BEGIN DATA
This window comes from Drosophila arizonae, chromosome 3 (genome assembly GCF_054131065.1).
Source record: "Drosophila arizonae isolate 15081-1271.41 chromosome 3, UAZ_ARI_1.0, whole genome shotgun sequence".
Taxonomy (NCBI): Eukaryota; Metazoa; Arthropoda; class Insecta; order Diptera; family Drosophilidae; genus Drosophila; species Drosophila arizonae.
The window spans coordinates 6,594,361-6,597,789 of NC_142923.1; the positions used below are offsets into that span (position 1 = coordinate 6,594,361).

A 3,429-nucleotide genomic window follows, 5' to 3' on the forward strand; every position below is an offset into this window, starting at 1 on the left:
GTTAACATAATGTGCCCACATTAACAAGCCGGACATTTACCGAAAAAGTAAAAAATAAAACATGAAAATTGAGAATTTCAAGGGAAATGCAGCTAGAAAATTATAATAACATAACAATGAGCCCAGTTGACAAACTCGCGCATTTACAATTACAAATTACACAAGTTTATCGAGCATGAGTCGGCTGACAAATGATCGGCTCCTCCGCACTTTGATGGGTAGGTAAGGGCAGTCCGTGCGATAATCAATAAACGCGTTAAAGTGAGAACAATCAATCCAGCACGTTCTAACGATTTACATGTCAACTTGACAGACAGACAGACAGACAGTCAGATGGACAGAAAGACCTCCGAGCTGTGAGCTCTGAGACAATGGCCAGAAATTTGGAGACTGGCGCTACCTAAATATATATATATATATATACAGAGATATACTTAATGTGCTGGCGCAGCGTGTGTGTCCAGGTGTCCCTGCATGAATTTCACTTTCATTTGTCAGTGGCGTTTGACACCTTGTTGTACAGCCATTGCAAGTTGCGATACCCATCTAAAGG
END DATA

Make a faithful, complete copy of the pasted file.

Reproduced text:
This window comes from Drosophila arizonae, chromosome 3 (genome assembly GCF_054131065.1).
Source record: "Drosophila arizonae isolate 15081-1271.41 chromosome 3, UAZ_ARI_1.0, whole genome shotgun sequence".
Taxonomy (NCBI): Eukaryota; Metazoa; Arthropoda; class Insecta; order Diptera; family Drosophilidae; genus Drosophila; species Drosophila arizonae.
The window spans coordinates 6,594,361-6,597,789 of NC_142923.1; the positions used below are offsets into that span (position 1 = coordinate 6,594,361).

A 3,429-nucleotide genomic window follows, 5' to 3' on the forward strand; every position below is an offset into this window, starting at 1 on the left:
GTTAACATAATGTGCCCACATTAACAAGCCGGACATTTACCGAAAAAGTAAAAAATAAAACATGAAAATTGAGAATTTCAAGGGAAATGCAGCTAGAAAATTATAATAACATAACAATGAGCCCAGTTGACAAACTCGCGCATTTACAATTACAAATTACACAAGTTTATCGAGCATGAGTCGGCTGACAAATGATCGGCTCCTCCGCACTTTGATGGGTAGGTAAGGGCAGTCCGTGCGATAATCAATAAACGCGTTAAAGTGAGAACAATCAATCCAGCACGTTCTAACGATTTACATGTCAACTTGACAGACAGACAGACAGACAGTCAGATGGACAGAAAGACCTCCGAGCTGTGAGCTCTGAGACAATGGCCAGAAATTTGGAGACTGGCGCTACCTAAATATATATATATATATATACAGAGATATACTTAATGTGCTGGCGCAGCGTGTGTGTCCAGGTGTCCCTGCATGAATTTCACTTTCATTTGTCAGTGGCGTTTGACACCTTGTTGTACAGCCATTGCAAGTTGCGATACCCATCTAAAGG